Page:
Nature: African scientists engage with the public to tackle local challenges

20 February, 2022

Science-engagement initiatives in Africa disseminate knowledge and bridge the gap between research and the continent’s people.

CITATION: African scientists engage with the public to tackle local challenges.

Abdullani Tsanni.

Nature 602, 535-537 (2022)


'Nature sat down with five science communicators... to talk about their work and how they’re tackling local challenges to bridge the gap between science and society in Africa.'

Read the article in full here:


1. YISALEMUSH ASEFA: Using radio to boost childhood vaccination

Clinical nurse and public-health professional at Jimma University, Ethiopia.

'There’s also a lack of access to both reliable information on vaccines and the vaccines themselves.'

2. ANASTASIA KOCH: Teenage tales of infectious disease on film

Director and co-founder of Eh!woza in Cape Town, South Africa.

'Science communication isn’t about sharing scientific information alone — we have to address people’s needs. There is a social-justice element in this context.'

3. JUDY BAARIU: Science engagement for mental-health awareness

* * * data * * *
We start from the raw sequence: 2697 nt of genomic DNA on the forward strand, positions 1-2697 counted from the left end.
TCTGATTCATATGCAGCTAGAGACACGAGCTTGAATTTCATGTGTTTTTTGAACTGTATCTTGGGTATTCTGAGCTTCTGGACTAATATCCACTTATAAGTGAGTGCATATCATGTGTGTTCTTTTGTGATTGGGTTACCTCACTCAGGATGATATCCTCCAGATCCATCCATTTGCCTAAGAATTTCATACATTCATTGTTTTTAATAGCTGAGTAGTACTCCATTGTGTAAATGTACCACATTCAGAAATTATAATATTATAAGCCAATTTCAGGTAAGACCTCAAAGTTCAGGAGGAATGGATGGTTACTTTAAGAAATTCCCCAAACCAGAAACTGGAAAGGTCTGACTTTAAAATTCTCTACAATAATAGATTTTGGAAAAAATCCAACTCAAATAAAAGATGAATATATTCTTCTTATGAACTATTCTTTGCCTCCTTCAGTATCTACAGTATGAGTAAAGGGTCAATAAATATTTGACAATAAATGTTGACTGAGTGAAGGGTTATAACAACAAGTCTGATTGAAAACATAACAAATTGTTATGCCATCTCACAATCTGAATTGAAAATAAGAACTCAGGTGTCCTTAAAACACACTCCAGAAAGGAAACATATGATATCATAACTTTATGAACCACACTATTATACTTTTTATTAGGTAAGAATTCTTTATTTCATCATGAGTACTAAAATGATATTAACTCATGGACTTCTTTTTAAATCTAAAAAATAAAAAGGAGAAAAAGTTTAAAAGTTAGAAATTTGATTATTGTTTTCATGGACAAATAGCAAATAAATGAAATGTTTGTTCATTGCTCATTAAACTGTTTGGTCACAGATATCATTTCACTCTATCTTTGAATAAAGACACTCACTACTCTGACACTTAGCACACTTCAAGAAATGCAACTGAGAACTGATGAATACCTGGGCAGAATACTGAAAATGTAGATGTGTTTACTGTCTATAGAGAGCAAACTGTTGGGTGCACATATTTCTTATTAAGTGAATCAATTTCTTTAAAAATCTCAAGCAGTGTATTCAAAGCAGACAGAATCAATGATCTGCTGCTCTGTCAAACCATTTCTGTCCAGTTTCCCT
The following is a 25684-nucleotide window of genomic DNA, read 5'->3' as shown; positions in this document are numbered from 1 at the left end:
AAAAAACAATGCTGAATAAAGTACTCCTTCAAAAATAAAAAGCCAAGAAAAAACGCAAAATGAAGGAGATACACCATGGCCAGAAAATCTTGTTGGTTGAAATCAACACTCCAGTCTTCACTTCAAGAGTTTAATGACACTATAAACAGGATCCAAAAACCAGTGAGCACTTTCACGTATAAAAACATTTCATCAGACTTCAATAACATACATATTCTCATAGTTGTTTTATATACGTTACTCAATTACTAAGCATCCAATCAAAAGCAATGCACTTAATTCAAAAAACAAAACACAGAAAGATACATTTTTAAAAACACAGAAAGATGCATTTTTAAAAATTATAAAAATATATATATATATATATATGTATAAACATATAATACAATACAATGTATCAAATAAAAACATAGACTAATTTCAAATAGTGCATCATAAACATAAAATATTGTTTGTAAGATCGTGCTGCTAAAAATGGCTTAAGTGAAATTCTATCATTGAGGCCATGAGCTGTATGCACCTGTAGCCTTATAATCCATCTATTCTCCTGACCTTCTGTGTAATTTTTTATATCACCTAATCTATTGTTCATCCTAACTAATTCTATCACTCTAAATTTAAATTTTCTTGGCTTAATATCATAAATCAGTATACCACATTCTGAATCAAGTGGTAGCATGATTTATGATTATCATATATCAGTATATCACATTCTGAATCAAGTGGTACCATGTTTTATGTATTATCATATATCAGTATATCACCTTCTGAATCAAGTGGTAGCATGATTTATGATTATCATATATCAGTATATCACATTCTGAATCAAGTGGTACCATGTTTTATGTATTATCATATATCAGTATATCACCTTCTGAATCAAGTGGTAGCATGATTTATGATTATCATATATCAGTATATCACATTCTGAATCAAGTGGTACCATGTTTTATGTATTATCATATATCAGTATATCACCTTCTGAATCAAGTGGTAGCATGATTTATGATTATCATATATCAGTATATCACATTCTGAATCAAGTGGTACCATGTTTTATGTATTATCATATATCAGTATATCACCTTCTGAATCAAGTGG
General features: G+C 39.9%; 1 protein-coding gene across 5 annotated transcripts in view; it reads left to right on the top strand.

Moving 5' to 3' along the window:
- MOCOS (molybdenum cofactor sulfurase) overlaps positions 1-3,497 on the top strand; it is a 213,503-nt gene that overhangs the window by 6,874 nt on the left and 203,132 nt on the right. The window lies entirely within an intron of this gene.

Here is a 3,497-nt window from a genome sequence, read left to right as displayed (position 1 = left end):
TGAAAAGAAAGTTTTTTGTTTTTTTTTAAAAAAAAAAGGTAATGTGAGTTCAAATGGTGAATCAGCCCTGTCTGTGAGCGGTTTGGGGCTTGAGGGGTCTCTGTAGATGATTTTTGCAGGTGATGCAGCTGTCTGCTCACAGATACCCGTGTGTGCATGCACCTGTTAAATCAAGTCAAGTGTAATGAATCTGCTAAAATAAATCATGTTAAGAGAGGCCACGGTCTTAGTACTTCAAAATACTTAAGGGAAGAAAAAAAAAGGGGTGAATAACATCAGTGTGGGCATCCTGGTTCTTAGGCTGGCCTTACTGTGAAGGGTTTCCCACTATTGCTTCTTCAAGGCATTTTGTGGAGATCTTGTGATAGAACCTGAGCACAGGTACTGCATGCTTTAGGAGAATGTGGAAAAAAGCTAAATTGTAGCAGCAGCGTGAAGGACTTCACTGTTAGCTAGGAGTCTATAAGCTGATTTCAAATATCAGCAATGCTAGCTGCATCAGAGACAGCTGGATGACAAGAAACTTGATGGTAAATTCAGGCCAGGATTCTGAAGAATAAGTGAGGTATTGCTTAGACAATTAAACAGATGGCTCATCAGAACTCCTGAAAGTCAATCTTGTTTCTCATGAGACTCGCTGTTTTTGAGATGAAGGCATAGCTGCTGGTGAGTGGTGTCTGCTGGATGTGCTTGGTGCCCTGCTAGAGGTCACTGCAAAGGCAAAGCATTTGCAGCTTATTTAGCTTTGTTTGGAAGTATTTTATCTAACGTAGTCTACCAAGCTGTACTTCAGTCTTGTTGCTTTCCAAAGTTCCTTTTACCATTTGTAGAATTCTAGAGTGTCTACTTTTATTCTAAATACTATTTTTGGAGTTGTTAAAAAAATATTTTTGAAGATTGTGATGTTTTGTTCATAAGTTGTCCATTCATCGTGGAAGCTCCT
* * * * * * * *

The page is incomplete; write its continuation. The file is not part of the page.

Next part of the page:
Research officer and project coordinator for the Difu Simo mental-health awareness campaign at the Kenya Medical Research Institute–Wellcome Trust Research Programme, Kilifi, Kenya.

'Our aim is to raise awareness about mental illness and to demystify myths and misconceptions about the causes and management of mental-health problems.'

4. KYEREWAA A. BOATENG: A documentary on deafness dispels misconceptions

Community- and public-engagement officer at the West African Centre for Cell Biology of Infectious Pathogens, University of Ghana, Accra.

'Scientists should listen to communities and learn to co-create successful science-engagement solutions.'

5. STANLEY ANIGBOGU: Getting young girls into science

Storyteller and creative technologist in Onitsha, Anambra, and promotes STEM education for young girls in southeastern Nigeria.

'I hope to expand my skills in filmmaking and to inspire more girls. We need more girls in science.'


Best wishes, Neil

Neil Pakenham-Walsh, HIFA Coordinator,